Preprint Article Version 1 Preserved in Portico This version is not peer-reviewed

Combining Remote Sensing Derived Data and Historical Maps for Long-Term Back-Casting of Urban Extents

Version 1 : Received: 1 July 2021 / Approved: 2 July 2021 / Online: 2 July 2021 (10:03:54 CEST)

How to cite: Uhl, J.H.; Leyk, S.; Li, Z.; Duan, W.; Shbita, B.; Chiang, Y.; Knoblock, C.A. Combining Remote Sensing Derived Data and Historical Maps for Long-Term Back-Casting of Urban Extents. Preprints 2021, 2021070046 (doi: 10.20944/preprints202107.0046.v1). Uhl, J.H.; Leyk, S.; Li, Z.; Duan, W.; Shbita, B.; Chiang, Y.; Knoblock, C.A. Combining Remote Sensing Derived Data and Historical Maps for Long-Term Back-Casting of Urban Extents. Preprints 2021, 2021070046 (doi: 10.20944/preprints202107.0046.v1).

Abstract

Abstract: Spatially explicit, fine-grained datasets describing historical urban extents are rarely available prior to the era of operational remote sensing. However, such data are necessary to better understand long-term urbanization and land development processes and for the assessment of coupled nature-human systems, e.g., the dynamics of the wildland-urban interface. Herein, we propose a framework that jointly uses remote sensing derived human settlement data (i.e., the Global Human Settlement Layer, GHSL) and scanned, georeferenced historical maps to automatically generate historical urban extents for the early 20th century. By applying unsupervised color segmentation to the historical maps, spatially constrained to the urban extents derived from the GHSL, our approach generates historical settlement extents for seamless integration with the multi-temporal GHSL. We apply our method to study areas in countries across four continents, and evaluate our approach for two U.S. study sites against historical settlement extents derived from the Historical Settlement Data Compilation for the US, HISDAC-US, achieving Area-under-the-Curve values >0.9. Our results are largely in agreement with model-based urban areas from the HYDE database, and demonstrate that the integration of remote sensing derived observations and historical cartographic data sources opens up new, promising avenues for assessing urbanization, and long-term land cover change in countries where historical maps are available.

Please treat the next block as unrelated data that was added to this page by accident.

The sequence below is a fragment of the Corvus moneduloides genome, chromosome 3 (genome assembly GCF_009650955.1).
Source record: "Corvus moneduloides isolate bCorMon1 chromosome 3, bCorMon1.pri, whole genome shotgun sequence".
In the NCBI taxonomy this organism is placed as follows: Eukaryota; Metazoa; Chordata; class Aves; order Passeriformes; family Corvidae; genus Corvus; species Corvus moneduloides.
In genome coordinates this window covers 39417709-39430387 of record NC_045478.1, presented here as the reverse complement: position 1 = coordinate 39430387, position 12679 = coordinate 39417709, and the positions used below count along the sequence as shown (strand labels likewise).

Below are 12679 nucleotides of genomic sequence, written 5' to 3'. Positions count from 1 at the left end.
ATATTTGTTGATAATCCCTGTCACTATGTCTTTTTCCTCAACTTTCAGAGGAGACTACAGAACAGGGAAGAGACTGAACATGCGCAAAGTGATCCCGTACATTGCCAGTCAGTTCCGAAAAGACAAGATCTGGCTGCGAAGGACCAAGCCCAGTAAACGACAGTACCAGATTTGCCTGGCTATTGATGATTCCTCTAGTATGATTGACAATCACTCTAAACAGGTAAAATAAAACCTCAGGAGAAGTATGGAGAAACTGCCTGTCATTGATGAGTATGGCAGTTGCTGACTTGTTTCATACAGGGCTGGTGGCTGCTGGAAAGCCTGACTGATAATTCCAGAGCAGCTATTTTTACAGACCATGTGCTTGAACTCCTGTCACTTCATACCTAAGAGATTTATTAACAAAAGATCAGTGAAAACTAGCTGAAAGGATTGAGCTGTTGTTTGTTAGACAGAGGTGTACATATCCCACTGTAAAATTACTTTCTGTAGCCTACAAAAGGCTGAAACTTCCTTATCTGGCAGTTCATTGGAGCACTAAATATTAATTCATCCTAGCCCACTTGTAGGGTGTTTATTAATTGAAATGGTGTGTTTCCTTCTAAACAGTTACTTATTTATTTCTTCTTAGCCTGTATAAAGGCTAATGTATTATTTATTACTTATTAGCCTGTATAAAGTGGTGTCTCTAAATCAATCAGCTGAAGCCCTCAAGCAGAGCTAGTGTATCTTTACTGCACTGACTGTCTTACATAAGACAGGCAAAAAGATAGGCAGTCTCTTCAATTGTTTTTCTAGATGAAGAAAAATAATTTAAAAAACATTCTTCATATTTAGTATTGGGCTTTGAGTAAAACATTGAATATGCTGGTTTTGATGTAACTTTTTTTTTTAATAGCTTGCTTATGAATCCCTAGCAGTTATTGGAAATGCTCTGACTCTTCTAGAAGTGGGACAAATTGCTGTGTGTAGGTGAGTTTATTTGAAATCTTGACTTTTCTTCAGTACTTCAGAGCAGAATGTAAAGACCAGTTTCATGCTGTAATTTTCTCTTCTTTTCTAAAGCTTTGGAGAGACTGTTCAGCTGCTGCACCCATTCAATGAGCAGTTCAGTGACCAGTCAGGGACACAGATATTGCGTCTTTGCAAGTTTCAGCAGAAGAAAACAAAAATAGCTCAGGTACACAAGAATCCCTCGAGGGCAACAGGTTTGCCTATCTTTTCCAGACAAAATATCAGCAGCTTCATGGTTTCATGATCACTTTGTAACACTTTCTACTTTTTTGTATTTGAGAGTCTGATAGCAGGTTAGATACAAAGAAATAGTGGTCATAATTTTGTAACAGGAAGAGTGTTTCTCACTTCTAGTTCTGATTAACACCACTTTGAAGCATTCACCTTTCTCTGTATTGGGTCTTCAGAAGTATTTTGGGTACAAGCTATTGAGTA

Subject Areas

urbanization; long-term settlement patterns; built-up land data; global human settlement layer; historical maps; topographic map processing; data integration.

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